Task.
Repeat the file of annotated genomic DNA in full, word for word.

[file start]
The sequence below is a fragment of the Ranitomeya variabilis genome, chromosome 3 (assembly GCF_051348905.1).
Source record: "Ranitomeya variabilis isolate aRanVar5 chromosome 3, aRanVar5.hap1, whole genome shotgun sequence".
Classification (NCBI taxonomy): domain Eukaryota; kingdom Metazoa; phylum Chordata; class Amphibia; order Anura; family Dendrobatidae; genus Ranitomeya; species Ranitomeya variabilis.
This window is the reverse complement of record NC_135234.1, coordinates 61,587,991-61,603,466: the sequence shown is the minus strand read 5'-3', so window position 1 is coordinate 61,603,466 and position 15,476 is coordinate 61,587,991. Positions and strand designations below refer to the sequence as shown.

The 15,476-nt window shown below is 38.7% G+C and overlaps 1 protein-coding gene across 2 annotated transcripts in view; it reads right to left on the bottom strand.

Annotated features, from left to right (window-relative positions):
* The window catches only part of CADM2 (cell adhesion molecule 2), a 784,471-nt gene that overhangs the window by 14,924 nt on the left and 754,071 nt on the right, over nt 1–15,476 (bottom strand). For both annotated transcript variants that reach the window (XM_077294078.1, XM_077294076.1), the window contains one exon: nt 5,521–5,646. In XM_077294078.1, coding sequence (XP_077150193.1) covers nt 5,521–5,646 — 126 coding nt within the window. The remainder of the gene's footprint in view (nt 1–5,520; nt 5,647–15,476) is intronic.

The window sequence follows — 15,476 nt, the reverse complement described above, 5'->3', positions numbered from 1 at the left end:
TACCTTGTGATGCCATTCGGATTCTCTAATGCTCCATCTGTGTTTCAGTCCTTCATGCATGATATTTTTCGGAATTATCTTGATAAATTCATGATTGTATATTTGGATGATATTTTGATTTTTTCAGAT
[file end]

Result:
The sequence below is a fragment of the Ranitomeya variabilis genome, chromosome 3 (assembly GCF_051348905.1).
Source record: "Ranitomeya variabilis isolate aRanVar5 chromosome 3, aRanVar5.hap1, whole genome shotgun sequence".
Classification (NCBI taxonomy): domain Eukaryota; kingdom Metazoa; phylum Chordata; class Amphibia; order Anura; family Dendrobatidae; genus Ranitomeya; species Ranitomeya variabilis.
This window is the reverse complement of record NC_135234.1, coordinates 61,587,991-61,603,466: the sequence shown is the minus strand read 5'-3', so window position 1 is coordinate 61,603,466 and position 15,476 is coordinate 61,587,991. Positions and strand designations below refer to the sequence as shown.

The 15,476-nt window shown below is 38.7% G+C and overlaps 1 protein-coding gene across 2 annotated transcripts in view; it reads right to left on the bottom strand.

Annotated features, from left to right (window-relative positions):
* The window catches only part of CADM2 (cell adhesion molecule 2), a 784,471-nt gene that overhangs the window by 14,924 nt on the left and 754,071 nt on the right, over nt 1–15,476 (bottom strand). For both annotated transcript variants that reach the window (XM_077294078.1, XM_077294076.1), the window contains one exon: nt 5,521–5,646. In XM_077294078.1, coding sequence (XP_077150193.1) covers nt 5,521–5,646 — 126 coding nt within the window. The remainder of the gene's footprint in view (nt 1–5,520; nt 5,647–15,476) is intronic.

The window sequence follows — 15,476 nt, the reverse complement described above, 5'->3', positions numbered from 1 at the left end:
TACCTTGTGATGCCATTCGGATTCTCTAATGCTCCATCTGTGTTTCAGTCCTTCATGCATGATATTTTTCGGAATTATCTTGATAAATTCATGATTGTATATTTGGATGATATTTTGATTTTTTCAGAT